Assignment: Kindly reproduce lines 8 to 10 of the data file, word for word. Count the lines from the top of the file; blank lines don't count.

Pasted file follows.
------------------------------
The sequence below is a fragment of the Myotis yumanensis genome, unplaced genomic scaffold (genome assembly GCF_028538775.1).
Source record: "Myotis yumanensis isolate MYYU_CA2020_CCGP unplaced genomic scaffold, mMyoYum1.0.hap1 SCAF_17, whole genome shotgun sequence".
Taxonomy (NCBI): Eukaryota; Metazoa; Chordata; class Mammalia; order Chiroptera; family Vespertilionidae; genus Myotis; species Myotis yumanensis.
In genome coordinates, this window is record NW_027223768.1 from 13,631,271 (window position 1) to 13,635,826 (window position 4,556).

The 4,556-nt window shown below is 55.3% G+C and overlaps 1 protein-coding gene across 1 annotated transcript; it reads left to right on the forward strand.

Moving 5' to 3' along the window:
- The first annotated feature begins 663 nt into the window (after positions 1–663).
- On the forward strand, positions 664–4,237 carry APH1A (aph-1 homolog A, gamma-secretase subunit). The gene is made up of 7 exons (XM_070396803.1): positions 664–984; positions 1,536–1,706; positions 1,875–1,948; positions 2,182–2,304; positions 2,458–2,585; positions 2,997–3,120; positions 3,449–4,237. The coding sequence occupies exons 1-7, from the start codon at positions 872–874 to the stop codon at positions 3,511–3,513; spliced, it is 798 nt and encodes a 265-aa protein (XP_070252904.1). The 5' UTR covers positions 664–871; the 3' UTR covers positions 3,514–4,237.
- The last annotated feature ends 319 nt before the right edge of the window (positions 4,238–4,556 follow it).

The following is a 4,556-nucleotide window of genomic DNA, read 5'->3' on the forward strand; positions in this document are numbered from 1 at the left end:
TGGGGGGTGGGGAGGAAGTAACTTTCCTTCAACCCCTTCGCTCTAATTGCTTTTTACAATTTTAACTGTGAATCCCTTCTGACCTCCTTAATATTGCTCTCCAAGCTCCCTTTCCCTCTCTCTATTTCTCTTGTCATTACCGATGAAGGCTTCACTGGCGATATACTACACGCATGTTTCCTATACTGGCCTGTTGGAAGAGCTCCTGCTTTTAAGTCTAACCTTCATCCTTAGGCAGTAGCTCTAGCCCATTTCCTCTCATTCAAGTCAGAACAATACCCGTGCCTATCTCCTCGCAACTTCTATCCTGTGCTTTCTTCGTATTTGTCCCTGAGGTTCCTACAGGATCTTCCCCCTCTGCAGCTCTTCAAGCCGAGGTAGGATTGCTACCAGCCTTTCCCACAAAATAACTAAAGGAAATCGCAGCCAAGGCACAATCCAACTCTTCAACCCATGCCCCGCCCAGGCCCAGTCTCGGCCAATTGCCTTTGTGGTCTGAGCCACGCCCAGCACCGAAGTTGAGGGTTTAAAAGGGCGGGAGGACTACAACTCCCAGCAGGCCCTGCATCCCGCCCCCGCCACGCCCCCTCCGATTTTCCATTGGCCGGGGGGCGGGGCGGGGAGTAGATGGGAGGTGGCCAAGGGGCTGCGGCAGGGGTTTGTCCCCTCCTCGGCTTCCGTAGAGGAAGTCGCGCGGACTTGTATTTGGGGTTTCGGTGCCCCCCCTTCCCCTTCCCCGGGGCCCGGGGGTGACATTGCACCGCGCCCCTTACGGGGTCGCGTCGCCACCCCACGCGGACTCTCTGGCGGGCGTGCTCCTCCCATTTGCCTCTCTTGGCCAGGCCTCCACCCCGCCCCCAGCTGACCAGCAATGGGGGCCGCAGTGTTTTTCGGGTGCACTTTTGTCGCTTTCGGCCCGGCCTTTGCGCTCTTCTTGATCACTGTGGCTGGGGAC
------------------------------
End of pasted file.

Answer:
- On the forward strand, positions 664–4,237 carry APH1A (aph-1 homolog A, gamma-secretase subunit). The gene is made up of 7 exons (XM_070396803.1): positions 664–984; positions 1,536–1,706; positions 1,875–1,948; positions 2,182–2,304; positions 2,458–2,585; positions 2,997–3,120; positions 3,449–4,237. The coding sequence occupies exons 1-7, from the start codon at positions 872–874 to the stop codon at positions 3,511–3,513; spliced, it is 798 nt and encodes a 265-aa protein (XP_070252904.1). The 5' UTR covers positions 664–871; the 3' UTR covers positions 3,514–4,237.
- The last annotated feature ends 319 nt before the right edge of the window (positions 4,238–4,556 follow it).

The following is a 4,556-nucleotide window of genomic DNA, read 5'->3' on the forward strand; positions in this document are numbered from 1 at the left end: